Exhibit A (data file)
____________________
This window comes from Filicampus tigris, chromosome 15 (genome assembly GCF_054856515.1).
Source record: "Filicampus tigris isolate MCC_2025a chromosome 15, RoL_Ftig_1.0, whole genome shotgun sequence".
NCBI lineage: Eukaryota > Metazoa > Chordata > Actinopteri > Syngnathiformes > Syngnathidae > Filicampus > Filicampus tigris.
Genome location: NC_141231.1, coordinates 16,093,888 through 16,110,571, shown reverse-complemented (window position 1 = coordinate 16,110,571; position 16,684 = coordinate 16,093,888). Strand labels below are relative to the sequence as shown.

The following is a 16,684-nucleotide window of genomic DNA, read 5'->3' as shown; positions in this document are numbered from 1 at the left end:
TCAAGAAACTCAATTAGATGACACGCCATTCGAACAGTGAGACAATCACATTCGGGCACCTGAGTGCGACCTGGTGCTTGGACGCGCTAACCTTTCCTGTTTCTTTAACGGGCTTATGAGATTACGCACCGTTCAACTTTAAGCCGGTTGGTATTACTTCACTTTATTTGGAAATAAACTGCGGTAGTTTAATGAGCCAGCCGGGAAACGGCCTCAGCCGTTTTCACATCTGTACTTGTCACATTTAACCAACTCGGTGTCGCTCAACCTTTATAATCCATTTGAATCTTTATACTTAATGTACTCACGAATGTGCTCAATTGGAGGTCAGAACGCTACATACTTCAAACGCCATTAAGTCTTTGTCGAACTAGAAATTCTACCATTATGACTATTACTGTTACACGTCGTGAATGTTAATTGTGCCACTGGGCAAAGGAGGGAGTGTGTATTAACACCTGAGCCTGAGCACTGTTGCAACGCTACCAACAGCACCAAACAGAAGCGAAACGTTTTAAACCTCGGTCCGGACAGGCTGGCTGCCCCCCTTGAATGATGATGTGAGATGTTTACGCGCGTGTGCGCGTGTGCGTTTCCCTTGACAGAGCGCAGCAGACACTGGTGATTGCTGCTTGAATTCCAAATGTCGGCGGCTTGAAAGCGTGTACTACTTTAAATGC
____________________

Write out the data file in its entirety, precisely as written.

This window comes from Filicampus tigris, chromosome 15 (genome assembly GCF_054856515.1).
Source record: "Filicampus tigris isolate MCC_2025a chromosome 15, RoL_Ftig_1.0, whole genome shotgun sequence".
NCBI lineage: Eukaryota > Metazoa > Chordata > Actinopteri > Syngnathiformes > Syngnathidae > Filicampus > Filicampus tigris.
Genome location: NC_141231.1, coordinates 16,093,888 through 16,110,571, shown reverse-complemented (window position 1 = coordinate 16,110,571; position 16,684 = coordinate 16,093,888). Strand labels below are relative to the sequence as shown.

The following is a 16,684-nucleotide window of genomic DNA, read 5'->3' as shown; positions in this document are numbered from 1 at the left end:
TCAAGAAACTCAATTAGATGACACGCCATTCGAACAGTGAGACAATCACATTCGGGCACCTGAGTGCGACCTGGTGCTTGGACGCGCTAACCTTTCCTGTTTCTTTAACGGGCTTATGAGATTACGCACCGTTCAACTTTAAGCCGGTTGGTATTACTTCACTTTATTTGGAAATAAACTGCGGTAGTTTAATGAGCCAGCCGGGAAACGGCCTCAGCCGTTTTCACATCTGTACTTGTCACATTTAACCAACTCGGTGTCGCTCAACCTTTATAATCCATTTGAATCTTTATACTTAATGTACTCACGAATGTGCTCAATTGGAGGTCAGAACGCTACATACTTCAAACGCCATTAAGTCTTTGTCGAACTAGAAATTCTACCATTATGACTATTACTGTTACACGTCGTGAATGTTAATTGTGCCACTGGGCAAAGGAGGGAGTGTGTATTAACACCTGAGCCTGAGCACTGTTGCAACGCTACCAACAGCACCAAACAGAAGCGAAACGTTTTAAACCTCGGTCCGGACAGGCTGGCTGCCCCCCTTGAATGATGATGTGAGATGTTTACGCGCGTGTGCGCGTGTGCGTTTCCCTTGACAGAGCGCAGCAGACACTGGTGATTGCTGCTTGAATTCCAAATGTCGGCGGCTTGAAAGCGTGTACTACTTTAAATGC